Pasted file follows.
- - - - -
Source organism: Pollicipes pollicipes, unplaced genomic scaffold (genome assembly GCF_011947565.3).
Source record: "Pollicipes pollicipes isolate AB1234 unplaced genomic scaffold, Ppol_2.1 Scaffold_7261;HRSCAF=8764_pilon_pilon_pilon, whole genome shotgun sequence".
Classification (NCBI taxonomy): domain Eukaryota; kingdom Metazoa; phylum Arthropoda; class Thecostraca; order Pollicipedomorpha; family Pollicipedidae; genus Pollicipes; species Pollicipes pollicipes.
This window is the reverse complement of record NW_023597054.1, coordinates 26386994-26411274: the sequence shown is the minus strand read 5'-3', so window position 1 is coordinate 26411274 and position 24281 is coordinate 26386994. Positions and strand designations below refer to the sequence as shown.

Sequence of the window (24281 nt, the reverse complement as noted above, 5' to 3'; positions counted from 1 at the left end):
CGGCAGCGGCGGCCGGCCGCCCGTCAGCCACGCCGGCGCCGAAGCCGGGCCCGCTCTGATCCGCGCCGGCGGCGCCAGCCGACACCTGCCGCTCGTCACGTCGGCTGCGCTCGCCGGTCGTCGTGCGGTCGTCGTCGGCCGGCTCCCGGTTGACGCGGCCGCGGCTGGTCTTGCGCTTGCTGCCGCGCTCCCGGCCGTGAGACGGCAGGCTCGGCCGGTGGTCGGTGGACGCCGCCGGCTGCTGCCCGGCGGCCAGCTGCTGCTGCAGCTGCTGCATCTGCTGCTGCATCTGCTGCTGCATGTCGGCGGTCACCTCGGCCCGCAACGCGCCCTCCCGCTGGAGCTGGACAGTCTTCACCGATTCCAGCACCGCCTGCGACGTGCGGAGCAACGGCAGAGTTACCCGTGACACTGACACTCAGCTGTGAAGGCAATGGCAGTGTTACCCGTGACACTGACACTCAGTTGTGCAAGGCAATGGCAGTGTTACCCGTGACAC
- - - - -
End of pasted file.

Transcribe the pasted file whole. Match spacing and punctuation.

Source organism: Pollicipes pollicipes, unplaced genomic scaffold (genome assembly GCF_011947565.3).
Source record: "Pollicipes pollicipes isolate AB1234 unplaced genomic scaffold, Ppol_2.1 Scaffold_7261;HRSCAF=8764_pilon_pilon_pilon, whole genome shotgun sequence".
Classification (NCBI taxonomy): domain Eukaryota; kingdom Metazoa; phylum Arthropoda; class Thecostraca; order Pollicipedomorpha; family Pollicipedidae; genus Pollicipes; species Pollicipes pollicipes.
This window is the reverse complement of record NW_023597054.1, coordinates 26386994-26411274: the sequence shown is the minus strand read 5'-3', so window position 1 is coordinate 26411274 and position 24281 is coordinate 26386994. Positions and strand designations below refer to the sequence as shown.

Sequence of the window (24281 nt, the reverse complement as noted above, 5' to 3'; positions counted from 1 at the left end):
CGGCAGCGGCGGCCGGCCGCCCGTCAGCCACGCCGGCGCCGAAGCCGGGCCCGCTCTGATCCGCGCCGGCGGCGCCAGCCGACACCTGCCGCTCGTCACGTCGGCTGCGCTCGCCGGTCGTCGTGCGGTCGTCGTCGGCCGGCTCCCGGTTGACGCGGCCGCGGCTGGTCTTGCGCTTGCTGCCGCGCTCCCGGCCGTGAGACGGCAGGCTCGGCCGGTGGTCGGTGGACGCCGCCGGCTGCTGCCCGGCGGCCAGCTGCTGCTGCAGCTGCTGCATCTGCTGCTGCATCTGCTGCTGCATGTCGGCGGTCACCTCGGCCCGCAACGCGCCCTCCCGCTGGAGCTGGACAGTCTTCACCGATTCCAGCACCGCCTGCGACGTGCGGAGCAACGGCAGAGTTACCCGTGACACTGACACTCAGCTGTGAAGGCAATGGCAGTGTTACCCGTGACACTGACACTCAGTTGTGCAAGGCAATGGCAGTGTTACCCGTGACAC